Bartlett Co-op. Ass'n v. Patton

Decision Date18 July 1986
Docket NumberNo. 58679,58679
Citation239 Kan. 628,722 P.2d 551
PartiesBARTLETT COOPERATIVE ASSOCIATION, Appellant, v. Ron PATTON, Appellee, and Coffeyville State Bank, Garnishee.
CourtKansas Supreme Court

Syllabus by the Court

1. A defense that garnisheed property is exempt from garnishment is not subject to the ten-day limitation on replies contained in K.S.A. 60-718(c).

2. An Individual Retirement Account (IRA) is not exempt from garnishment by a creditor under federal law.

3. An Individual Retirement Account (IRA) is not exempt from garnishment under Kansas law unless it comes within the applicability of the 1986 legislative amendments to K.S.A. 60-2308 (L.1986, ch. 220, § 1).

4. In a garnishment proceeding involving an Individual Retirement Account (IRA), the record is examined and it is held the district court: (1) did not err in finding defendant timely raised the issue of exemption of the IRA; and (2) did err in determining the IRA was exempt from garnishment under federal law.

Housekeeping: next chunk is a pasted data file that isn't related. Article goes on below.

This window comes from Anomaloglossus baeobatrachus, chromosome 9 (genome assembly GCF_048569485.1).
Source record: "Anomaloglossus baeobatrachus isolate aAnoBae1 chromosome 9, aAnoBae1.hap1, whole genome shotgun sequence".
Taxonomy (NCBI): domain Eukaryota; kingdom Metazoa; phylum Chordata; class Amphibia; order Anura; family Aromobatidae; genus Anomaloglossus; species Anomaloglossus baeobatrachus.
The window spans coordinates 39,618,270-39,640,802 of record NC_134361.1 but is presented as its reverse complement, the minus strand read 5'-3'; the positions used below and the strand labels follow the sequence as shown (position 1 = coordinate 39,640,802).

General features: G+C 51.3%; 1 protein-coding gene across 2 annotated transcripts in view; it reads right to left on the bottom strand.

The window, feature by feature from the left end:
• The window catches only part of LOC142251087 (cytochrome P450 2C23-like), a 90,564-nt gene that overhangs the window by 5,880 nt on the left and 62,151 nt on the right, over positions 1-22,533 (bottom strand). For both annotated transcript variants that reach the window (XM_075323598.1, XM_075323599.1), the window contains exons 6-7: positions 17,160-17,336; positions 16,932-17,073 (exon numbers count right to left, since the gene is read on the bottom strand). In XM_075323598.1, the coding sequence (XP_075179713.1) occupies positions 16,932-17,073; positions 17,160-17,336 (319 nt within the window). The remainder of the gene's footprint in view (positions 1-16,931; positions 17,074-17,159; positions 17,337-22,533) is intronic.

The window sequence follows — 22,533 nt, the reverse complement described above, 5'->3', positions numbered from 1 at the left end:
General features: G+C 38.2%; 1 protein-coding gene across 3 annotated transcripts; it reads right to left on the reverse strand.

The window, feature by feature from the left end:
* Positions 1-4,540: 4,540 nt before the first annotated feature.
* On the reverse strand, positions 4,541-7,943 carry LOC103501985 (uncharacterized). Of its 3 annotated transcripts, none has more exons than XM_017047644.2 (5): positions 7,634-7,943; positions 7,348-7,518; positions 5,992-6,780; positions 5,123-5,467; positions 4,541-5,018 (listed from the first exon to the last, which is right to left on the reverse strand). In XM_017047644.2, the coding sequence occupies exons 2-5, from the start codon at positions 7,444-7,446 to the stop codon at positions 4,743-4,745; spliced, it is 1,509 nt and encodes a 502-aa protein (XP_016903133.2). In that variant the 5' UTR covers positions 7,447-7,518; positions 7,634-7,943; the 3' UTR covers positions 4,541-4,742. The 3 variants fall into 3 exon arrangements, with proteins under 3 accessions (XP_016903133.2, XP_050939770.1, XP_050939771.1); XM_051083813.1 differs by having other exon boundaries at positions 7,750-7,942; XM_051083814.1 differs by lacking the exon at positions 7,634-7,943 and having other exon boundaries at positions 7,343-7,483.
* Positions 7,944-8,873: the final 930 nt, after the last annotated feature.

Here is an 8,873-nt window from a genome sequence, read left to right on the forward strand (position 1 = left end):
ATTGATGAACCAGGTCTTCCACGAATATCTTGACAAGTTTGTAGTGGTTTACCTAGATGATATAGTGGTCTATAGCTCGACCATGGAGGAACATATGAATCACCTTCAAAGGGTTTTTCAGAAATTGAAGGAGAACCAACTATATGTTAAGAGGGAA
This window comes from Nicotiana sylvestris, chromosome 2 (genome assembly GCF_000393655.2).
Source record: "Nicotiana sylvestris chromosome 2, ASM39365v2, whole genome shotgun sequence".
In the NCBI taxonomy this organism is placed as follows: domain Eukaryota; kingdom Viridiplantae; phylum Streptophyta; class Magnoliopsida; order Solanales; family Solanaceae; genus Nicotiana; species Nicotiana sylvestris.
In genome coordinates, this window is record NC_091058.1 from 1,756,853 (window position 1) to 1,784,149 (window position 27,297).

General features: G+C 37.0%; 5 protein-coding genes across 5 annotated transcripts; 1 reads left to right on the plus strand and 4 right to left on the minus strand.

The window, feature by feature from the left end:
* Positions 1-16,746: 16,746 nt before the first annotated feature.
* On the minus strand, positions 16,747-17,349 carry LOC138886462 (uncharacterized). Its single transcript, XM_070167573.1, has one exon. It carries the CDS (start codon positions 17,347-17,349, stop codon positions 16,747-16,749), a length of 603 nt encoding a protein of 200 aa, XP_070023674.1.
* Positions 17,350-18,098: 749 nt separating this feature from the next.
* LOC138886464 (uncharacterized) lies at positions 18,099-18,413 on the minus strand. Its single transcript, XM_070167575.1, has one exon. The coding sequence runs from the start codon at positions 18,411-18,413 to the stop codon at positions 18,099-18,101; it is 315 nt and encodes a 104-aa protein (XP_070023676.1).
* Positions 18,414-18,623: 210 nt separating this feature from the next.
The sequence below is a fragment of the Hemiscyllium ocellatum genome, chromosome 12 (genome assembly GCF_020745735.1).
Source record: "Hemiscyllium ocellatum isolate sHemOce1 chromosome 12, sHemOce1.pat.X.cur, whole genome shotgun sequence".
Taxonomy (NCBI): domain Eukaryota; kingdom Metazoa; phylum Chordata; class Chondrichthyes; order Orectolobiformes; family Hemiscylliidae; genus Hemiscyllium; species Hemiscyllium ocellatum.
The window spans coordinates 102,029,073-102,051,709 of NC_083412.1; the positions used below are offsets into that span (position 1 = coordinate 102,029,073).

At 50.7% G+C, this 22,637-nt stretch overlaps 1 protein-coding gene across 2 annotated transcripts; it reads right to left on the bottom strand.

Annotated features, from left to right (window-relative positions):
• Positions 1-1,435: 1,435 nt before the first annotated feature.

Morris D. Hildreth of Becker, Hildreth, Eastman, Gossard, Bell and Hassenplug, Coffeyville, argued cause and was on briefs, for appellant.

Edward W. Dosh, Parsons, argued cause and was on brief, for appellee.

McFARLAND, Justice:

Plaintiff Bartlett Cooperative Association obtained a judgment against defendant Ron Patton. In attempting to collect the judgment, plaintiff garnished defendant's Individual Retirement Account (IRA) in the Coffeyville State Bank. The district court held the IRA was exempt from garnishment under federal law. Plaintiff appeals from this determination.

The first issue is procedural in nature. Plaintiff contends defendant did not timely raise the defense of exemption. The trial court's findings of fact relative to the mechanics of the garnishment are not challenged and are as follows:

"10. On June 4, 1985, a garnishment summons was issued to the Bank. Thereafter, on June 7, 1985, on a form supplied by the Clerk, the Bank filed an answer with the Court. The pertinent parts of the answer reflected: '$1900 IRA # 653217 plus interest of approximately $25, less 180-day penalty, approximately $79.65, equals $1,845.35. Signed Ted Jones, Sr., Vice President and Cashier.'